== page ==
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Lighting the Way to a Brighter Future: A Comparison of Light Bulbs

Lighting the Way to a Brighter Future: A Comparison of Light Bulbs

Light bulbs are an essential part of our daily lives, and we use them for various purposes, including lighting up our homes, offices, and streets. However, not all light bulbs are equal, and some have several impacts on the environment and your health. This blog post will rank four types of light bulbs from least to most energy efficient; incandescent bulbs, halogen bulbs, compact fluorescent lamps (CFLs), light-emitting diode (LED) bulbs.

Incandescent Bulbs

Incandescent bulbs are the oldest and most commonly used light bulbs. They are inexpensive and produce a warm, yellow light that many people prefer. Incandescent light bulbs use electric current to heat a filament until it begins to emit electromagnetic radiation, which is how they turn electricity into light. An incandescent bulb only converts 10% of its energy into light, with the remaining 90% being dissipated as heat. That’s why they waste a lot of energy and generate heat. They can also lead to higher electricity bills! 

They contain small amounts of mercury, which can be dangerous when they break as according to the World Health Organization they can damage your nervous, digestive and immune systems. 

Starting from August 2023, The Department of Energy (DOE) plans to outlaw the manufacturing or sales of most incandescent light bulbs. The precise decisions, check your state's current laws on this issue.

Halogen Bulbs

Halogen bulbs are similar to incandescent bulbs, but they are slightly more efficient. The halogen gas inside the bulbs reacts with the filament, preventing it from burning out too quickly and producing a whiter, more natural-looking light than incandescent bulbs. 

A halogen bulb has a longer lifespan than the incandescent bulbs with a lifespan of 1 to 2 years. They produce a bright, white light that is suitable for task lighting and outdoor use but they can get very hot, which can be a fire hazard. Plus, they contain bromine and iodine, which are toxic and can harm the environment and human health when released into the air and water.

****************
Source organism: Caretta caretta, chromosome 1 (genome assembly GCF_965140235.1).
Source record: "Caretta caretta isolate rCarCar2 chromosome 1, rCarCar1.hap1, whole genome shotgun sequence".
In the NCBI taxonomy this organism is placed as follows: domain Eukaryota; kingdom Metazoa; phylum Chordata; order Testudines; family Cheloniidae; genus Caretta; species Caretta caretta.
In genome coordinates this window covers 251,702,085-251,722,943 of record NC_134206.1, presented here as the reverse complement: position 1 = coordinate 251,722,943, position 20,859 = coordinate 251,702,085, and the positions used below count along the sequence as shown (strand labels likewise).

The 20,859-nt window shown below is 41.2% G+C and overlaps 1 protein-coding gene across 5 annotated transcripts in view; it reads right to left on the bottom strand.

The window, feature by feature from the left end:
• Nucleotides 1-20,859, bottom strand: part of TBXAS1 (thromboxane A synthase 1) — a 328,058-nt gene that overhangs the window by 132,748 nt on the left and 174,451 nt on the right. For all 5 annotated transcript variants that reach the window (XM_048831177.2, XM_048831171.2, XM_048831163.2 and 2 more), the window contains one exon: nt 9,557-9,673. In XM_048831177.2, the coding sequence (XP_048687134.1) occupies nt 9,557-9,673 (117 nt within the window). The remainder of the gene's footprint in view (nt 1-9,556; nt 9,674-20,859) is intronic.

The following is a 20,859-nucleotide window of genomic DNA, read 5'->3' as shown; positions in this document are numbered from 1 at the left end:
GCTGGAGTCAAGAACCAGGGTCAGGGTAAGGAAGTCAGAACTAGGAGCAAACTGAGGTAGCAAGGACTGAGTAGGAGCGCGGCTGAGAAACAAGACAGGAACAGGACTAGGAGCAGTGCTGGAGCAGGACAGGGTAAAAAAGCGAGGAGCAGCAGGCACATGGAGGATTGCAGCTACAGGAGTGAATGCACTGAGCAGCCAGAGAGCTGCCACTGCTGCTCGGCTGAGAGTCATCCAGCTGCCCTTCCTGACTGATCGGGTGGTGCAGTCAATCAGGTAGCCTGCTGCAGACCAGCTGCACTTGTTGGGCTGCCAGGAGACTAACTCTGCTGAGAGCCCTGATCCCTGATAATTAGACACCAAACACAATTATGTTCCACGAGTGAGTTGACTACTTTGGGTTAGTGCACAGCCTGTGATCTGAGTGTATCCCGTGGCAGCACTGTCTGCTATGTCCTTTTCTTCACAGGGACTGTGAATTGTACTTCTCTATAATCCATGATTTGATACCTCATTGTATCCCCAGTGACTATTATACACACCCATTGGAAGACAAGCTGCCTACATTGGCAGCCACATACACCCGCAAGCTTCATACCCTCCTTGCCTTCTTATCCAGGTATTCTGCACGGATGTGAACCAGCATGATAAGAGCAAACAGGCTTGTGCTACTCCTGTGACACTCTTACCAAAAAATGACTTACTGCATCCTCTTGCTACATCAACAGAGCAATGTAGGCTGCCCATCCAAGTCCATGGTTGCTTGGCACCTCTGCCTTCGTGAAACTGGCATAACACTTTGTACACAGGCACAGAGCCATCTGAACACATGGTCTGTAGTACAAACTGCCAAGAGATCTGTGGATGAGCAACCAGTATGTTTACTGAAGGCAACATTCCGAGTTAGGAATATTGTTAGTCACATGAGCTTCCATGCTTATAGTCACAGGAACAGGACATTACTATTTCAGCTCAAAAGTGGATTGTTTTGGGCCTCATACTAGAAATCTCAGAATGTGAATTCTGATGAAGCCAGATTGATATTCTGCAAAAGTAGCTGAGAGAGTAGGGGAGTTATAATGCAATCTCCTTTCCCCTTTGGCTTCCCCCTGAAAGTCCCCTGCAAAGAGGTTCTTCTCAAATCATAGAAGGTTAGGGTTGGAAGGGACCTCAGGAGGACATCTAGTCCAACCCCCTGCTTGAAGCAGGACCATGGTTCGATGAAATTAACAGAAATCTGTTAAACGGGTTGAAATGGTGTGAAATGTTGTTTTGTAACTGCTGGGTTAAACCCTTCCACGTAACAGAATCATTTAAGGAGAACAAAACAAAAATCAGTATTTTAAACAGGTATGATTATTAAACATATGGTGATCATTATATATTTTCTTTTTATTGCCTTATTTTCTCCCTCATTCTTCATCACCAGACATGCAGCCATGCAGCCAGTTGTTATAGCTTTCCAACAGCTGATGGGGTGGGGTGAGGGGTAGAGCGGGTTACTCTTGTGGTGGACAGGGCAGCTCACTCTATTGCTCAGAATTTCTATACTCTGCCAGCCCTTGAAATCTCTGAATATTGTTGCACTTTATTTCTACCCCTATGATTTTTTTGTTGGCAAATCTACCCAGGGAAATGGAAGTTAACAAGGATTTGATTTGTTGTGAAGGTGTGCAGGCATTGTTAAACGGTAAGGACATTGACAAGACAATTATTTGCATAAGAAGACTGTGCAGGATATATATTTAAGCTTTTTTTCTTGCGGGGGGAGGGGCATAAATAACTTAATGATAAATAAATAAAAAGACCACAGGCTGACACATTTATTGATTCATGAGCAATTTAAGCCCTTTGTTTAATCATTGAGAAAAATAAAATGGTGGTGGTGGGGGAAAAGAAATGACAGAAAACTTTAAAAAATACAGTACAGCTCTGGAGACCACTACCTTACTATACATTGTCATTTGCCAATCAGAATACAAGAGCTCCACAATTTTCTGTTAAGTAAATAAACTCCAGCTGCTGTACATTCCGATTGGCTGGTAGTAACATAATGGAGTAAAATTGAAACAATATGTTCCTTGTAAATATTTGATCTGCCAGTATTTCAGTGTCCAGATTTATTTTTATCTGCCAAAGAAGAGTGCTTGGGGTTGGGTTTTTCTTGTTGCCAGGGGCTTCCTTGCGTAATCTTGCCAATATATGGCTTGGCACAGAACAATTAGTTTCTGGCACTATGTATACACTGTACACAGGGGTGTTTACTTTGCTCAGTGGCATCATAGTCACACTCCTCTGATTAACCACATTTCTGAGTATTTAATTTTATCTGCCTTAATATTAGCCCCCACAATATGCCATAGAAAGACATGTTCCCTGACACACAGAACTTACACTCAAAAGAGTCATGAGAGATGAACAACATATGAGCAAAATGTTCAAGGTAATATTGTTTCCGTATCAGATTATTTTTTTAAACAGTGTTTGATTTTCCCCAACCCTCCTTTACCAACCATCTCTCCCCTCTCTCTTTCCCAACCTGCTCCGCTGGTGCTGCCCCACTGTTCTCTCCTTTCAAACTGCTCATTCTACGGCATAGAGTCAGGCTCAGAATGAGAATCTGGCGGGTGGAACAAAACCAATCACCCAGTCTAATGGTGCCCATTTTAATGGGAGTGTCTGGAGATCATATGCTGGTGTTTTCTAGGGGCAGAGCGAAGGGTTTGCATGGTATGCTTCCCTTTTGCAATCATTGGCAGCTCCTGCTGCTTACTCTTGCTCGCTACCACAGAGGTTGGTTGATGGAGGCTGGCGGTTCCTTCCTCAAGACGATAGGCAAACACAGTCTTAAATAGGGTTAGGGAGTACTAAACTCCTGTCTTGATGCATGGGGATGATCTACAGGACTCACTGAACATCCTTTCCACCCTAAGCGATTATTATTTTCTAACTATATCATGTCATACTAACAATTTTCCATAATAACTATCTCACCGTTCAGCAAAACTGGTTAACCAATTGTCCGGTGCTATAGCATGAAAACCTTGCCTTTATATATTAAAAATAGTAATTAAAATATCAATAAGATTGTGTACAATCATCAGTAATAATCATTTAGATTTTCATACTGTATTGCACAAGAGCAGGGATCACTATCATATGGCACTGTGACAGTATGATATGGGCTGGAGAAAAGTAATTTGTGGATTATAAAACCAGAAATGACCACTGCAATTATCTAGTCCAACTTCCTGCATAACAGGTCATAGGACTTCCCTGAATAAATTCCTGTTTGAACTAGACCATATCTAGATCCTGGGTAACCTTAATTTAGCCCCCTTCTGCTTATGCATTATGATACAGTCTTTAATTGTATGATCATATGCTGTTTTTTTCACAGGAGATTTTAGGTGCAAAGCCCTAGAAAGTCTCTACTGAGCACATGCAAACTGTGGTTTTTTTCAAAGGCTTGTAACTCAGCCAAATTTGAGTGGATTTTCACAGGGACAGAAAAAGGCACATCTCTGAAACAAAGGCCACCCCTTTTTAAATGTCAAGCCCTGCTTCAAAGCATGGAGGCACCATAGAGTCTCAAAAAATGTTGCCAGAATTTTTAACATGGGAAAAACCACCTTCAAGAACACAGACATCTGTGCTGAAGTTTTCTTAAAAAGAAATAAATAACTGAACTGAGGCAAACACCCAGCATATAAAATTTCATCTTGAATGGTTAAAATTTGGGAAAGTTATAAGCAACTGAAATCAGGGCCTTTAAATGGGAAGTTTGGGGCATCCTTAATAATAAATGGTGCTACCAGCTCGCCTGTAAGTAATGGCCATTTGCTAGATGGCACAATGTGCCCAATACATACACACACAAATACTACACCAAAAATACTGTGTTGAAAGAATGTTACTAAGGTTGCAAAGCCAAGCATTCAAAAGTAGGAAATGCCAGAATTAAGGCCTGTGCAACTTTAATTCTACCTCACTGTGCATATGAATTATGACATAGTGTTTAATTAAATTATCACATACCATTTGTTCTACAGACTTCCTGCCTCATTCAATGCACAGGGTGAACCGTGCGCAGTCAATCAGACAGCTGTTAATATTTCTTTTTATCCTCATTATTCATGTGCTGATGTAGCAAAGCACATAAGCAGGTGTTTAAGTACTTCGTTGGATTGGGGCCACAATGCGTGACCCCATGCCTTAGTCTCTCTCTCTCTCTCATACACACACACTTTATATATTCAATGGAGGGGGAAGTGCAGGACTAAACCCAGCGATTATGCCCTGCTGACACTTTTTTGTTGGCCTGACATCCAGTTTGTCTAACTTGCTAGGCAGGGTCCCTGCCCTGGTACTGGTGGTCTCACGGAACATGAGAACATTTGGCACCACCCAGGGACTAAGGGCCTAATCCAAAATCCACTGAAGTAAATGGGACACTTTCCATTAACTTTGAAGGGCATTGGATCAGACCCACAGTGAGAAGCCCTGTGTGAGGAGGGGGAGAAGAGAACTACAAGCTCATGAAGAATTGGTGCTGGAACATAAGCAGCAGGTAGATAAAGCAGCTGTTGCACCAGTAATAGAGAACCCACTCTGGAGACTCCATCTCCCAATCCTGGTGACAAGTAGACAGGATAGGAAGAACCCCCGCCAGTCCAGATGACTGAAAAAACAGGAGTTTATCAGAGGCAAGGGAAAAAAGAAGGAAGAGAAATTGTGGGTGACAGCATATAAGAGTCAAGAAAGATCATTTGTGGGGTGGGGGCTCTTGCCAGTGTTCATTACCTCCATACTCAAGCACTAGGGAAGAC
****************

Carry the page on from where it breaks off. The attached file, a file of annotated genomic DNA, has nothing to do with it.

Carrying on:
Compact Fluorescent Lamps (CFLs)

CFLs are more energy-efficient than incandescent bulbs and halogen bulbs, and they have a longer lifespan. CFLs have a lifespan of approximately 9-10 years. They produce a cooler, white light that is suitable for most indoor and outdoor lighting needs.

When electricity flows through the CFL's gas-filled tube, it causes mercury atoms inside the tube to become excited and release UV light. CFLs emit UV radiation, which can be harmful to the skin and eyes if exposed for long periods. 

But, CFLs contain a small amount of mercury, which can be harmful to the environment and human health if they are not disposed of properly. It is essential to recycle CFLs and not throw them in the trash.

The type of light bulb you choose has a significant impact on the environment, your health, and your wallet. LED bulbs are the clear winner in terms of energy efficiency, lifespan, and safety. 

Light-Emitting Diode (LED) Bulbs

LED bulbs are the most energy-efficient, cost-saving and long-lasting bulbs available. They produce a bright, white light that is suitable for most indoor and outdoor lighting needs. Heat sinks are used by LEDs to dissipate heat into the environment after it has been absorbed by the LED. This prevents the overheating and burning out of LEDs. 

According to the U.S. Department of Energy, LEDs use at least 75% less energy and last 25 times longer than incandescent light bulbs. The typical LED bulb is predicted to endure 25+ years. They can be more expensive at first but they will be a game changer for you in the long term. Plus, LED bulbs do not contain mercury, making them safe for the environment and human health.

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